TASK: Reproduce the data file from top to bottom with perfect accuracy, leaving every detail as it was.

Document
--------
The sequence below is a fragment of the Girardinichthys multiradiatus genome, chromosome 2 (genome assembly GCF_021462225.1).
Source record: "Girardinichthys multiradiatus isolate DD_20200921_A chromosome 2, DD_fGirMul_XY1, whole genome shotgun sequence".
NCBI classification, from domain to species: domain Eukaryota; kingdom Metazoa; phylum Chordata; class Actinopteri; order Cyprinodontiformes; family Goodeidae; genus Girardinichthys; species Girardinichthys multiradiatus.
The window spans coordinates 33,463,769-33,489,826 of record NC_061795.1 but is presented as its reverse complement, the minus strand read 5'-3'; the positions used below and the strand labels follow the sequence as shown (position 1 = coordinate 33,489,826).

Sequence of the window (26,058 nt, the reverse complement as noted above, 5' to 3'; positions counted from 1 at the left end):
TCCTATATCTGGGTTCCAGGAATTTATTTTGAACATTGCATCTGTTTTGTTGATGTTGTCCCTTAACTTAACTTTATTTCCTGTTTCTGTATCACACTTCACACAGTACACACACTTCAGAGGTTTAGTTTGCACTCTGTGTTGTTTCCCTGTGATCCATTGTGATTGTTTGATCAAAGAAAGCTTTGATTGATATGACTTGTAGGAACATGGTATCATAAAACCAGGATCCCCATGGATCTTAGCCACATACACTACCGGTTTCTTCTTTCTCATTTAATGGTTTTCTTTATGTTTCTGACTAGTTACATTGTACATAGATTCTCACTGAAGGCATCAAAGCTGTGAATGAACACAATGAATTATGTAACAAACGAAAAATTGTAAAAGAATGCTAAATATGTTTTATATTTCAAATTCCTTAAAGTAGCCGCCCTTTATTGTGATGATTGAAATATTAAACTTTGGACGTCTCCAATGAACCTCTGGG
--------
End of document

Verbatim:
The sequence below is a fragment of the Girardinichthys multiradiatus genome, chromosome 2 (genome assembly GCF_021462225.1).
Source record: "Girardinichthys multiradiatus isolate DD_20200921_A chromosome 2, DD_fGirMul_XY1, whole genome shotgun sequence".
NCBI classification, from domain to species: domain Eukaryota; kingdom Metazoa; phylum Chordata; class Actinopteri; order Cyprinodontiformes; family Goodeidae; genus Girardinichthys; species Girardinichthys multiradiatus.
The window spans coordinates 33,463,769-33,489,826 of record NC_061795.1 but is presented as its reverse complement, the minus strand read 5'-3'; the positions used below and the strand labels follow the sequence as shown (position 1 = coordinate 33,489,826).

Sequence of the window (26,058 nt, the reverse complement as noted above, 5' to 3'; positions counted from 1 at the left end):
TCCTATATCTGGGTTCCAGGAATTTATTTTGAACATTGCATCTGTTTTGTTGATGTTGTCCCTTAACTTAACTTTATTTCCTGTTTCTGTATCACACTTCACACAGTACACACACTTCAGAGGTTTAGTTTGCACTCTGTGTTGTTTCCCTGTGATCCATTGTGATTGTTTGATCAAAGAAAGCTTTGATTGATATGACTTGTAGGAACATGGTATCATAAAACCAGGATCCCCATGGATCTTAGCCACATACACTACCGGTTTCTTCTTTCTCATTTAATGGTTTTCTTTATGTTTCTGACTAGTTACATTGTACATAGATTCTCACTGAAGGCATCAAAGCTGTGAATGAACACAATGAATTATGTAACAAACGAAAAATTGTAAAAGAATGCTAAATATGTTTTATATTTCAAATTCCTTAAAGTAGCCGCCCTTTATTGTGATGATTGAAATATTAAACTTTGGACGTCTCCAATGAACCTCTGGG